I saw my first piece of fine gourd art in 2007 and was stunned that this gorgeous object could be a gourd! Three months later, under the mentorship of the phenomenal John Hernandez, creator of that first piece, I began producing my own works of gourd art – cutting, cleaning, painting and embellishing gourds with coils of pine needles, strings of beads, deer antlers, driftwood and even scraps of copper trim from the roof of a generous friend.
Inspired by memories of curling up under an old Indian-style Beacon camp blanket, I recently launched a new series of gourds featuring wood-burned Southwest designs. These designs are reflective of the intricate patterns created by white designers for Pendleton and other blanket manufacturers for sale to Indians during the 1800s and early 1900s.
I create gourd art with the full support of my husband, Larry, who recently converted a backyard garden shed into a air-conditioned workshop. It’s now home to my drills, saws and sanders and a year’s supply of about 100 gourds, in all shapes and sizes, waiting to become pieces of art.
Artists' brushes and paint are new to me. My career has been in journalism. I began as a reporter in my hometown of Muskogee, Oklahoma, at the age of 16, and after graduating from the University of Oklahoma, I worked for newspapers in Enid and Oklahoma City. I have also been press secretary for politicians and political campaigns, a grant-writer for World Neighbors – an international development organization, and from 2003 until my retirement in 2012, writer/editor of OU Medicine, a full-color medicine and science magazine for alumni and friends of the OU College of Medicine in Oklahoma City, where I live.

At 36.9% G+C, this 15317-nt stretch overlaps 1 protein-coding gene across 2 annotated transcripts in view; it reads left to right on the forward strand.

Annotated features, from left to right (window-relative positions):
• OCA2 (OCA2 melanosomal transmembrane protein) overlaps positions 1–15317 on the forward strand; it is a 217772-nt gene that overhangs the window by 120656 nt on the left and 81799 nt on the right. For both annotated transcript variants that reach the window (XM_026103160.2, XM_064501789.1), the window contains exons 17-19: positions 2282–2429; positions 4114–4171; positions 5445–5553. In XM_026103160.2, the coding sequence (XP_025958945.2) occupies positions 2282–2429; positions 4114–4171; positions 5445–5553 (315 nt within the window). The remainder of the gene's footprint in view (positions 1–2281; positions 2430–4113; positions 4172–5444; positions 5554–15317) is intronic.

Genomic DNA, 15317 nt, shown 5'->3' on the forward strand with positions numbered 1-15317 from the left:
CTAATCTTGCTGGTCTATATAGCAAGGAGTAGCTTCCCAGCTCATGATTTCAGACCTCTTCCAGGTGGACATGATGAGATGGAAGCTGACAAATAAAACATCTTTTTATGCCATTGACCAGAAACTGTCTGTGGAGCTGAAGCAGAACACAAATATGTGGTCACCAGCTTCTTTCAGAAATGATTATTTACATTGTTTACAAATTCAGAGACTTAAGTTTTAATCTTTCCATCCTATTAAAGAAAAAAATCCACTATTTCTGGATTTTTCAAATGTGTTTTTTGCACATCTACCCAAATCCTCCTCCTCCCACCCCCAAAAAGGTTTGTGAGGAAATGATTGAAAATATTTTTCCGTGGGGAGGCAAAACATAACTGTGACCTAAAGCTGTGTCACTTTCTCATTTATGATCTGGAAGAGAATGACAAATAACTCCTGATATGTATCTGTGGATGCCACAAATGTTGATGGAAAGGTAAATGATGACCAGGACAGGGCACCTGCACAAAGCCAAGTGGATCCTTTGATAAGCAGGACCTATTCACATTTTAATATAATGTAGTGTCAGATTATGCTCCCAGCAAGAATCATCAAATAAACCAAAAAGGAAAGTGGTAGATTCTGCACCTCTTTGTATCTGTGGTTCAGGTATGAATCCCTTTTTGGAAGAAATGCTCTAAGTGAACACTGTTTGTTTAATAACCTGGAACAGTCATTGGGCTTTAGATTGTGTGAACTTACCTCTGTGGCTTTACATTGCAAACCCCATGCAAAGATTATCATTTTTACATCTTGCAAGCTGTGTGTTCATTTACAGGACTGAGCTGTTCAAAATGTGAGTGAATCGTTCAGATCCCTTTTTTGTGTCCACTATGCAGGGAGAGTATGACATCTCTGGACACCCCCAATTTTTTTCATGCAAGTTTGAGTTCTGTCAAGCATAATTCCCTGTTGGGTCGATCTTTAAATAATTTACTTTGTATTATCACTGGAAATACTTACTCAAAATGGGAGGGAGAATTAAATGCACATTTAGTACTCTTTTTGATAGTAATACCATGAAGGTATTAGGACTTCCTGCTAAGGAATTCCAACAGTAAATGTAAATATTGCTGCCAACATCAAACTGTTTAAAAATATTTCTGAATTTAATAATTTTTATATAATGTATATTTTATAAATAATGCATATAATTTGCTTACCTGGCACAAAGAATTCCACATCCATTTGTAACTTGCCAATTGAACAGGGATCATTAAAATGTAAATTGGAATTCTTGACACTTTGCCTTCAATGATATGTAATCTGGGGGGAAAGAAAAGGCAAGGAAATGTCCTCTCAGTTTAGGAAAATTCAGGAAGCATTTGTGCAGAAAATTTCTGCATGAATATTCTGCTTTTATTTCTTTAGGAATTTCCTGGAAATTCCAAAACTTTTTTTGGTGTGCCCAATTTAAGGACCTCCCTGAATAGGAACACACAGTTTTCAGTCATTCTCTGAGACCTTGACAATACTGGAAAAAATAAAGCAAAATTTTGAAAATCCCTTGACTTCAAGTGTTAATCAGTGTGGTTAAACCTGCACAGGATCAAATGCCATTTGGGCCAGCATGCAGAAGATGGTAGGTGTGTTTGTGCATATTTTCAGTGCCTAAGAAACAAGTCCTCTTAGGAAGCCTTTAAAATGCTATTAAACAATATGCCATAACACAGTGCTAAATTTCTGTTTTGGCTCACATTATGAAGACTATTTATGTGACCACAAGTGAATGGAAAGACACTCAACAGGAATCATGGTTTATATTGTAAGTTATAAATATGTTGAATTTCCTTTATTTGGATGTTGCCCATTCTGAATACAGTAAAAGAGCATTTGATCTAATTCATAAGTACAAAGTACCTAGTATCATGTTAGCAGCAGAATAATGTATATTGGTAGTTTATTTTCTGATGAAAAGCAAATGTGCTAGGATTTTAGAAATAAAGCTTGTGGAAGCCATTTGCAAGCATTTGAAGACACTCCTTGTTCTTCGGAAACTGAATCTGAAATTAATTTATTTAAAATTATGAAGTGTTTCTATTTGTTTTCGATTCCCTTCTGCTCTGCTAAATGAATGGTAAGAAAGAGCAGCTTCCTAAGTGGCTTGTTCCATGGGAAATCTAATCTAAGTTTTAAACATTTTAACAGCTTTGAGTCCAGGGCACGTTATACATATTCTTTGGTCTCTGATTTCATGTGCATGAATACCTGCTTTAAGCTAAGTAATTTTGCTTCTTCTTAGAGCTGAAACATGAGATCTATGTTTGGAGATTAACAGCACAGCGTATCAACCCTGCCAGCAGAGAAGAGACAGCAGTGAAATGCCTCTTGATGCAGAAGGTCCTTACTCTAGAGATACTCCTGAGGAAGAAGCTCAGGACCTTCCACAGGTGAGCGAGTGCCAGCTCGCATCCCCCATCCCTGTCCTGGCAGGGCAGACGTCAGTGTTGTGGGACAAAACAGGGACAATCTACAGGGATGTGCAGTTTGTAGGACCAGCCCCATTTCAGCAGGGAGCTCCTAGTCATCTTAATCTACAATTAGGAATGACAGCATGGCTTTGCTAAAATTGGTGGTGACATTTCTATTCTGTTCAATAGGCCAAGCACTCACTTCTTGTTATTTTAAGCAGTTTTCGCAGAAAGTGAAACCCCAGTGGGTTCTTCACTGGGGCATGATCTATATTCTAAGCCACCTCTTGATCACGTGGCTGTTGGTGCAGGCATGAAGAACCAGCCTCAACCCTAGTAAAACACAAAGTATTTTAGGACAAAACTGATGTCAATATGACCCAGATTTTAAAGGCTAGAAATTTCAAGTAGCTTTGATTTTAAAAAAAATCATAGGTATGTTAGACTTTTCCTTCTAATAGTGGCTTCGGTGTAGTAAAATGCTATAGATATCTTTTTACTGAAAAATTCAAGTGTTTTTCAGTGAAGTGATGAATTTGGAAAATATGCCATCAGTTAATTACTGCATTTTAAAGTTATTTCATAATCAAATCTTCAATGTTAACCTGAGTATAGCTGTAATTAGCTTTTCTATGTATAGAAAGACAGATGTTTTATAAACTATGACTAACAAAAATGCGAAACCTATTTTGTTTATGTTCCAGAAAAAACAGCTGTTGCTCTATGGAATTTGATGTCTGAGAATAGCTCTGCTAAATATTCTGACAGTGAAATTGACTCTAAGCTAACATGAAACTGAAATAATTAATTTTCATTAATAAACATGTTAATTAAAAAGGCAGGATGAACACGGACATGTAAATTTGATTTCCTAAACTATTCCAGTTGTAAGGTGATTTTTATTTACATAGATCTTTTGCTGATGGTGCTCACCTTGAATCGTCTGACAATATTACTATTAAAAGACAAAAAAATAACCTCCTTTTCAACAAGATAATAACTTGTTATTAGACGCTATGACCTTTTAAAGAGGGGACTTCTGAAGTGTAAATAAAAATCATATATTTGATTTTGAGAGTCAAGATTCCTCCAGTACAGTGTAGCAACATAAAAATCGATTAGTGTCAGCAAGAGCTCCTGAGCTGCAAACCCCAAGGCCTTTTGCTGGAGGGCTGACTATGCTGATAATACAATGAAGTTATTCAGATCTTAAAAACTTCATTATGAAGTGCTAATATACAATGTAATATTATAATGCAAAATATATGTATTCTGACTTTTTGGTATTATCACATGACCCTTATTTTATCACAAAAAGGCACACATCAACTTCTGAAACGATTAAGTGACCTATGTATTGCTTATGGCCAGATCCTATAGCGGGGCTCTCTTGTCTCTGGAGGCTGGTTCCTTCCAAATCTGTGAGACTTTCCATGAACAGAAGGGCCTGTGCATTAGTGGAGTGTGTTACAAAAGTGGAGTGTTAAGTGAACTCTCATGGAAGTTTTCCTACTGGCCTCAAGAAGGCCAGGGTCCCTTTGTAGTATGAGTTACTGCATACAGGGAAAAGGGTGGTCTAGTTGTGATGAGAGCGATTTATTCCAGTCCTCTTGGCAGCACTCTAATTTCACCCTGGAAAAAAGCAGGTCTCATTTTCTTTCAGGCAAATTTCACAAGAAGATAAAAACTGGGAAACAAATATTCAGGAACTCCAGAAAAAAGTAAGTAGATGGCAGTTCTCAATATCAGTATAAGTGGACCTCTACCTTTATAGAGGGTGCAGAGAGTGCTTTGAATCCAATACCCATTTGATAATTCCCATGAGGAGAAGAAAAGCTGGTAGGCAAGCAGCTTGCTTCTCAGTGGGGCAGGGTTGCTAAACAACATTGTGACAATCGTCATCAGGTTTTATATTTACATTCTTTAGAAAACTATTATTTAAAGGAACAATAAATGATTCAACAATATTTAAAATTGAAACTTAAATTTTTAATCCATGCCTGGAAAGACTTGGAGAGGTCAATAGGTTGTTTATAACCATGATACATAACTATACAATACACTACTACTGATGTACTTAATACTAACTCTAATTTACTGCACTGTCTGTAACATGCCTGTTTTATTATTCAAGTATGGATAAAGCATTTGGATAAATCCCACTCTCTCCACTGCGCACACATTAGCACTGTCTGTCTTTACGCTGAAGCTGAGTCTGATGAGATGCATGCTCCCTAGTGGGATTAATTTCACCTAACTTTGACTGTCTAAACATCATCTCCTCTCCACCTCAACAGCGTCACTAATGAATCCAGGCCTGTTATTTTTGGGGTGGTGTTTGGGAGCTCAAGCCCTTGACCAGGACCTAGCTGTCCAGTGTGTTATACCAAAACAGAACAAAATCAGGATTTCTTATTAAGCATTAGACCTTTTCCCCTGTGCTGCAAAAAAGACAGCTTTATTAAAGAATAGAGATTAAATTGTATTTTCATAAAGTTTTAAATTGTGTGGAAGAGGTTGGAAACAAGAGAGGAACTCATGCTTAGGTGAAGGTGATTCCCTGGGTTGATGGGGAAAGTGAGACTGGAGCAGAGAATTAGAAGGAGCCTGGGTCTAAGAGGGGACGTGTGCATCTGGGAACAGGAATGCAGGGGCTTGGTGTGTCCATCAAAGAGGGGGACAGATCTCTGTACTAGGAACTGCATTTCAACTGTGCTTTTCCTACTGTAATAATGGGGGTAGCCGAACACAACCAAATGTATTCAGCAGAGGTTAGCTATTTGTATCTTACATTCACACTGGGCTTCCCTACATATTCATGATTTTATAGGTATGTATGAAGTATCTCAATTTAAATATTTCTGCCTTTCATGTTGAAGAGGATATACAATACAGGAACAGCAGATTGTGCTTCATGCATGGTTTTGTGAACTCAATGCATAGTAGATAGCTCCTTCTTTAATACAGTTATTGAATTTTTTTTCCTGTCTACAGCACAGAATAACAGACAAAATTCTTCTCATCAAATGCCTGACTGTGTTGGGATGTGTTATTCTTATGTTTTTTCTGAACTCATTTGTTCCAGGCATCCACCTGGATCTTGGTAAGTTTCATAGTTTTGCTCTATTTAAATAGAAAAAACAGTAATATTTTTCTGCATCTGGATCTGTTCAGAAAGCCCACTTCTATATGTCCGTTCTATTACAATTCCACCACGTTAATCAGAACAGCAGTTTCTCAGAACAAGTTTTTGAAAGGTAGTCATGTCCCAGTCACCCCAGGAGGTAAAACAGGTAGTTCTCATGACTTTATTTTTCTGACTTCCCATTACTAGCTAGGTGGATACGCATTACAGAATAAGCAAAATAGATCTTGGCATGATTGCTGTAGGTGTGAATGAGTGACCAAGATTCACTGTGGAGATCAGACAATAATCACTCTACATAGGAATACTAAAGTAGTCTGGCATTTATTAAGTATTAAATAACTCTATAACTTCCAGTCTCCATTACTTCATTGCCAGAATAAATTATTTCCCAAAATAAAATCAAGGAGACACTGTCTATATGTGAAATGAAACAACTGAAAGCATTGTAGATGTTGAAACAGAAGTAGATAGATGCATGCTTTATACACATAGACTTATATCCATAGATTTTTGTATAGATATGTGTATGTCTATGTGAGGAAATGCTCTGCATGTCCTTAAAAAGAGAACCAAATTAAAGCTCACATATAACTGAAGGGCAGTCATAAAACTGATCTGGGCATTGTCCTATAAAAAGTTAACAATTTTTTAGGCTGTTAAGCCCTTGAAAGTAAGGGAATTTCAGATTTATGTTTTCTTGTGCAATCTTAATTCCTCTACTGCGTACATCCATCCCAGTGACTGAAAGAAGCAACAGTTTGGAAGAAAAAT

A special thank you goes to my wonderful family members, friends, colleagues and a houseful of pets for putting up with and even supporting my consuming addiction to turning gourds and pine needles into works of art.